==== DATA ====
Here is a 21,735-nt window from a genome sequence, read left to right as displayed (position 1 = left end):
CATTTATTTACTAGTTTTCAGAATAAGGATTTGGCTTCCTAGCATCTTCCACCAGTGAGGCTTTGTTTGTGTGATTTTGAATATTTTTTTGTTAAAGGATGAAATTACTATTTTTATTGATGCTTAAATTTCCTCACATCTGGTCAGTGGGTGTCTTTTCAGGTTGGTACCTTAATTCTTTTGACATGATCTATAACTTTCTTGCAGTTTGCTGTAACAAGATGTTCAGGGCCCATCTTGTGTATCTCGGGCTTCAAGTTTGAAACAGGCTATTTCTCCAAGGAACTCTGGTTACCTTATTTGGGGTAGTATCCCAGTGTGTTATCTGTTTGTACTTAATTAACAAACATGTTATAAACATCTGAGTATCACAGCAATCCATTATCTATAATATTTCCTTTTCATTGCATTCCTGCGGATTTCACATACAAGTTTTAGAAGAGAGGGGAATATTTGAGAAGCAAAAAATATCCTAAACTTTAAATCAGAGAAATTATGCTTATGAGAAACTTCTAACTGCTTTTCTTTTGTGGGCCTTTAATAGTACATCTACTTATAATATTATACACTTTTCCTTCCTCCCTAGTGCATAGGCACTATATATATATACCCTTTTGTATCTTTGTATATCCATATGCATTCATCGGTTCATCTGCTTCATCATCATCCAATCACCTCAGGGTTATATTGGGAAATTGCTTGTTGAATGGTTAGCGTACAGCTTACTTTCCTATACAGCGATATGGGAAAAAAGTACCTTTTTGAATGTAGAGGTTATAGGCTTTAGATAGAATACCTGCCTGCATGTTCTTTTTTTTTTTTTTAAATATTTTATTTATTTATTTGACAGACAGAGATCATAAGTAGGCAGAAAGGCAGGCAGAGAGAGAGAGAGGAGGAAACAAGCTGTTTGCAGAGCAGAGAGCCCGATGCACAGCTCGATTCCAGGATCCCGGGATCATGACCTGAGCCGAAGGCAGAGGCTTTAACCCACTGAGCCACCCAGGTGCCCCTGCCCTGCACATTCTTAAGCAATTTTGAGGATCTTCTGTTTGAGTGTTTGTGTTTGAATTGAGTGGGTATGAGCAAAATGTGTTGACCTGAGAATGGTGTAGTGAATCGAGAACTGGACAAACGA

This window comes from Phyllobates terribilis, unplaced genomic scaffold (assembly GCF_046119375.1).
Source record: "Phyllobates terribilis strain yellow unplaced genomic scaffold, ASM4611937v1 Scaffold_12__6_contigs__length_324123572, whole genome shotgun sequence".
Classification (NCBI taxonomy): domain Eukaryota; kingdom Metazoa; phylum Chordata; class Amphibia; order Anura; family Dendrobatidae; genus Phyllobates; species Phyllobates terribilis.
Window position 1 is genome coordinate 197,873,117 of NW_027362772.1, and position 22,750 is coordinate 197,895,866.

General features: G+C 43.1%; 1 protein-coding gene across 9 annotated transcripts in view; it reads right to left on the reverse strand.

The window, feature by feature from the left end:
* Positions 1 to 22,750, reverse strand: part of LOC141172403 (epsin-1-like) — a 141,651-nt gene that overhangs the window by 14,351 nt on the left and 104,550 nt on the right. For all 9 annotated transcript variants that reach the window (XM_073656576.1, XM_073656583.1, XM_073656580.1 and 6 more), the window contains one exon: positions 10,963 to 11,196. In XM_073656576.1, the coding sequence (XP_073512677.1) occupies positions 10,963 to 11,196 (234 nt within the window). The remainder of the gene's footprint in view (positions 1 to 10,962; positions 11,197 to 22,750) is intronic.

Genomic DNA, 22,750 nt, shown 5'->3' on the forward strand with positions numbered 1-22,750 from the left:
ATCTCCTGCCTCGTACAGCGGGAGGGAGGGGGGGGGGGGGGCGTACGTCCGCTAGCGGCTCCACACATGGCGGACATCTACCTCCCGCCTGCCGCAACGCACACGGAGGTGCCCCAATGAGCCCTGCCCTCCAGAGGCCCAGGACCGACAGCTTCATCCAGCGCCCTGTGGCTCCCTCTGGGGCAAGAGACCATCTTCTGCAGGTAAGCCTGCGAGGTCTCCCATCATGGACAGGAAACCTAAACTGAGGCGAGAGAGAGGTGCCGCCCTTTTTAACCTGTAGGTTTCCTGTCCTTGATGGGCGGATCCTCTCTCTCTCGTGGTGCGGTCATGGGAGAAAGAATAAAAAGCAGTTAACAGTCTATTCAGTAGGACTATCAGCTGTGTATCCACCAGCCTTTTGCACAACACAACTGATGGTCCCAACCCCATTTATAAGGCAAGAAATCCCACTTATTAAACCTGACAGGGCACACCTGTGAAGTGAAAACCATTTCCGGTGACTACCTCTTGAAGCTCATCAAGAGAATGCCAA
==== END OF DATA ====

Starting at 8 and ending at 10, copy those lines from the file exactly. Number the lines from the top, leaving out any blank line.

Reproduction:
The window, feature by feature from the left end:
* Positions 1 to 22,750, reverse strand: part of LOC141172403 (epsin-1-like) — a 141,651-nt gene that overhangs the window by 14,351 nt on the left and 104,550 nt on the right. For all 9 annotated transcript variants that reach the window (XM_073656576.1, XM_073656583.1, XM_073656580.1 and 6 more), the window contains one exon: positions 10,963 to 11,196. In XM_073656576.1, the coding sequence (XP_073512677.1) occupies positions 10,963 to 11,196 (234 nt within the window). The remainder of the gene's footprint in view (positions 1 to 10,962; positions 11,197 to 22,750) is intronic.

Genomic DNA, 22,750 nt, shown 5'->3' on the forward strand with positions numbered 1-22,750 from the left: